It just goes to show: even the best screenplays on the planet get rejected. All it takes is just one “yes.”

Do you have an interesting experience of taking a project through many rejections to find success? Let us know in the comments below!

So What Exactly Is A Logline (And Why Do I Need One?)

The definition of a logline: one line (or two at the most) which describes what your screenplay is about.

Job done. Simple, right?

Well, not really. As you’ve no doubt already noticed, this post extends onwards and that’s because a logline is a surprisingly tricky thing to master…

… as well as being something you should ignore at your peril!

Today we’ll be looking at how to get the best out of your logline, and why it should be a high priority.

Loglines: The What

So we’ve already covered the basic definition in that a logline should describe the story, but a great logline should go a little further for that. Consider the following examples, and decide for yourself which one is best in each case:


Example 1: A cyborg from the future hunts down a woman destined to later become the mother of humankind’s savior.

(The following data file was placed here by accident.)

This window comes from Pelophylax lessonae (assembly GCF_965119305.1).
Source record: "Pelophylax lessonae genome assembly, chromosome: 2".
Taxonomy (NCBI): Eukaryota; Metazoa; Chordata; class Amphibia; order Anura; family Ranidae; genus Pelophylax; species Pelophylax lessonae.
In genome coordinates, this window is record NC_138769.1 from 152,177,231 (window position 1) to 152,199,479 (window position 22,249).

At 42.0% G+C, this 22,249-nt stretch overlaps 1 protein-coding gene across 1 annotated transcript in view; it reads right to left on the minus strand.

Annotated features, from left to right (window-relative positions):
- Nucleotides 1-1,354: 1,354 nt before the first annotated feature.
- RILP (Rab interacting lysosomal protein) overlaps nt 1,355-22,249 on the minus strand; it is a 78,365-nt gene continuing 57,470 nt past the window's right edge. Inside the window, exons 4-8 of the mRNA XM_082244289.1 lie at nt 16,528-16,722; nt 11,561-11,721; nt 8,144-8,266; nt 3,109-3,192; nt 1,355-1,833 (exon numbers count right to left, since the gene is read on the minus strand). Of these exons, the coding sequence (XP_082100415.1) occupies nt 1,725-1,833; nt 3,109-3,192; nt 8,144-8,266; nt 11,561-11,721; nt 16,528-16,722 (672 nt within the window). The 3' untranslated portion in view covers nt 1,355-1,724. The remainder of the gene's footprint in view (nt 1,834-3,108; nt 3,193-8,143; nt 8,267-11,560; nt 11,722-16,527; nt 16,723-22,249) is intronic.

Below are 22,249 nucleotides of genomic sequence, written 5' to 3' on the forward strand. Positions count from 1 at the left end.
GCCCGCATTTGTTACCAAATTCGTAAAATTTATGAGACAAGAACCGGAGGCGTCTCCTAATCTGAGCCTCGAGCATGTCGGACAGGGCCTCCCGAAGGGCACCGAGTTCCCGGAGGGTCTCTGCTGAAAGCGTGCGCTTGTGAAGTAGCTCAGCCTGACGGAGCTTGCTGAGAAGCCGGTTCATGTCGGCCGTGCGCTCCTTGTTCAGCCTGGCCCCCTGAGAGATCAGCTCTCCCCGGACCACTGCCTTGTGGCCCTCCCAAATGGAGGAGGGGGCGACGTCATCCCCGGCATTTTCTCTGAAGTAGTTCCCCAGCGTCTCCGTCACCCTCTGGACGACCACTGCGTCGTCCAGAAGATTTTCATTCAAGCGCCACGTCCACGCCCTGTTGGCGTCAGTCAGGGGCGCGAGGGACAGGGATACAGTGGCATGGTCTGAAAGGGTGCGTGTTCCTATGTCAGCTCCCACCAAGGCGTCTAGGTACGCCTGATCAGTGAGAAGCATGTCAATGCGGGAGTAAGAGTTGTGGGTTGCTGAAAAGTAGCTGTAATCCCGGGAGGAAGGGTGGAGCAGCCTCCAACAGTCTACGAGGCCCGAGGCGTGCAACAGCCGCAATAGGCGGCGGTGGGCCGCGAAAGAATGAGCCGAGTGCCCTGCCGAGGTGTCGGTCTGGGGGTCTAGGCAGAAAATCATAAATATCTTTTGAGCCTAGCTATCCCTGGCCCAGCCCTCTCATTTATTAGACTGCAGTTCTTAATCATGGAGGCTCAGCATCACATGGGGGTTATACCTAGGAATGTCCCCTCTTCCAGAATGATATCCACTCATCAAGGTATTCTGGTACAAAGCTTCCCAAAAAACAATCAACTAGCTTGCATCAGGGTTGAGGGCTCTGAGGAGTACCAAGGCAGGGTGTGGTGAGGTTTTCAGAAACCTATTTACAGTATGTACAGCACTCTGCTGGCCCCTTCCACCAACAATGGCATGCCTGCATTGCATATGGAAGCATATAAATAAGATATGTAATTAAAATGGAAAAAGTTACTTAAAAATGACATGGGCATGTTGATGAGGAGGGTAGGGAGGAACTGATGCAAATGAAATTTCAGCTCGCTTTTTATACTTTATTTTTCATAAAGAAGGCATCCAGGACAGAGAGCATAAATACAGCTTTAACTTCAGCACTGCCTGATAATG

Example 2: A woman must fight for her life against an unstoppable cyborg assassin, sent back from the future with one mission: to kill her and prevent a future human uprising.

Jurassic Park

Example 1: A group of survivors struggle to escape from a revolutionary wildlife park filled with dinosaurs after a bribed employee sabotages the predators’ security gates.

Example 2: A rich philanthropist leads a team of scientists to populate a wildlife park with living dinosaur clones.

The Wizard of Oz

Example 1: A young girl finds herself transported to a surreal land far way from home. Desperately seeking the one man that can help her return, an evil witch shadows her every move…

Example 2: Dorothy is whisked away by a tornado to the Land of Oz, where she meets a group of friends each searching for something unique.

While all of the above examples could use some tightening up, some are definitely more effective than others and we’ll unpack each one as we discuss the conventions of writing a logline.

Loglines: The How

A logline should convey what happens in the story. That much is a given, and all six of the above loglines definitely do that. But a good logline should include all the same elements and structure that make up a fine screenplay:

– A set of circumstances
– A protagonist with a clear goal
– An opposing antagonist
– A point of conflict between the two parties